2008 - [Sustainable Concepts] Presidential Candidates and Green
2008, vol. 59
Welcome to the February 2008 newsletter from Design
Forward. Please take some time to enjoy this month's
Quote of the Month: "The other day the oil companies
reported the highest profits in the history of the
world. I want to take those profits and I want to
put them into a strategic energy fund that will
begin to find alternative smart energy, alternatives
and technologies that will begin to actually move
us toward the direction of independence!"
Lisa A. Swan
Green are the 2008 Presidential Candidates?
With the field narrowing down to just a few
candidates for President, how do they stand
up on green and environmental issues?
According to a recent Environment News Service
(ENS) article, Democrats Hillary Clinton and
Barack Obama have addressed green issues including
carbon cap and trade systems, renewable energy,
and biofuels much more frequently. While, Republicans
John McCain, Mitt Romney, and Mike Huckabee
have said comparatively little about climate
change or clean energy during their debates
or on the stump so far. Promoting clean energy
for them is often in the context of energy independence
and national security.
A scorecard by author Terry Tamminen, has given
Senator Clinton and Senator Obama both a "B",
while John McCain, along with the other Republicans,
all received a "F" for their views and voting
records. The League of Conservation Voters (LCV)
complies a National Environmental Scorecard,
the latest for the year 2006. Their report states
that Obama received a perfect score, Clinton
received a 71 percent, and McCain scored just
Despite Obama's stellar environmental voting
record, he supports clean coal and nuclear technologies
that are important to the economy of his home
state of Illinois, but that some environmentalists
In January of 2007, Obama co-sponsored the Coal-to-Liquid
Fuel Promotion Act of 2007, which would provide
funding to companies that convert coal to liquid
diesel fuel. After taking heat on the bill,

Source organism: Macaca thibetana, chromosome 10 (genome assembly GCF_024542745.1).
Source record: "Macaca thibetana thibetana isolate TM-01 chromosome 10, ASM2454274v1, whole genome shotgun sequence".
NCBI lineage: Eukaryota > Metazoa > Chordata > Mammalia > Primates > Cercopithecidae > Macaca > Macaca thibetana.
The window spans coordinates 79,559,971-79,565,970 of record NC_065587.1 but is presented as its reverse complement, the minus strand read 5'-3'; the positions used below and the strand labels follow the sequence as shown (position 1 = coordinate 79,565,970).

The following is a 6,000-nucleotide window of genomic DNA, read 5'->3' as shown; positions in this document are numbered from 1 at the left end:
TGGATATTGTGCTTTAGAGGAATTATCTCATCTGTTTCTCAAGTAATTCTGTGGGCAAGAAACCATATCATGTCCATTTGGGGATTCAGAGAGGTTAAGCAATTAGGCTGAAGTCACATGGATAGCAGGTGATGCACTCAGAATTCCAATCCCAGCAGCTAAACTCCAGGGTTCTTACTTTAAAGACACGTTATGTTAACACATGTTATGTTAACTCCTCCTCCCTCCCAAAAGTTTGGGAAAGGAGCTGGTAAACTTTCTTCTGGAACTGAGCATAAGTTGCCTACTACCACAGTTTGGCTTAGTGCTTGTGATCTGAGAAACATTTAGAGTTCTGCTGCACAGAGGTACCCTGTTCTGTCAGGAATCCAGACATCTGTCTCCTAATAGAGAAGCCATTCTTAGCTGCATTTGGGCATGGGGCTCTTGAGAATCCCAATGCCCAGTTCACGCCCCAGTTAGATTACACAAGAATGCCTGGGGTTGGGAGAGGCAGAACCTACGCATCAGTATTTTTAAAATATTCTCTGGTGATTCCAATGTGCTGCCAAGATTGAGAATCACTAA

several months later Obama backtracked, saying
he would only support clean coal initiatives
that would reduce carbon emissions by 20 percent
as compared with conventional fuels.
He has also supported incentives for nuclear
energy. He voted for the Energy Policy Act of
2005, which, along with some funding for renewables,
gave tax breaks to companies for expanding nuclear
Clinton has not authored any significant legislation
concerning climate change or renewable energy.
She has voted against funding coal to liquids
technologies as well as the Energy Policy Act
of 2005 that provided incentives for the nuclear
industry. In 2007, she voted to expand offshore
McCain began sponsoring legislation to address
climate change in 2003, before it became a popular
subject in the Senate. The McCain-Lieberman
Climate Stewardship Act of 2003 was revised
and presented to the Senate again in 2005, but
failed to pass. It provides for a cap on U.S.
emissions of greenhouse gases and a trading
system for emissions permits.
Like Clinton, McCain voted to expand offshore
drilling, but unlike his two peers, he was not
present to vote for the landmark 2007 energy
bill that raised vehicle fuel economy standards.
A good rule of thumb to use if there is a gap
between what the candidates are saying during
the primary season and what their political
philosophy has traditionally been, believe their
Article Reference: Environment News Service
Candidates' Green Talk Lead to Presidential
Action? by John Gartner
bans free plastic bags
China is banning free plastic bags common
at shops and supermarkets and ordering customers
to be charged for any they use, the government
said Wednesday, January 9, 2008.
Shoppers in Beijing and other Chinese cities
will have to pay for using plastic bags, starting
The rules, which take effect June 1, come as
the country tries to tackle a significant source
of litter, a statement on the government's Web
The bags also are banned from all public transportation,
including buses, trains and planes and from
airports and scenic locations, the government
Companies caught breaking the new rules face
fines and possible forfeiture of goods, the
Shops have been instructed to mark the price
of the plastic bags clearly and not fold them
into the cost of other items.
Environmental organizations, including Greenpeace,
praised China's move, and Christopher Flavin,
president of Worldwatch Institute, an independent
research organization in Washington, said "China
is ahead of the U.S. with this policy," AP reported.
The Chinese use up to 3 billion plastic shopping
bags a day.
Article © CNN
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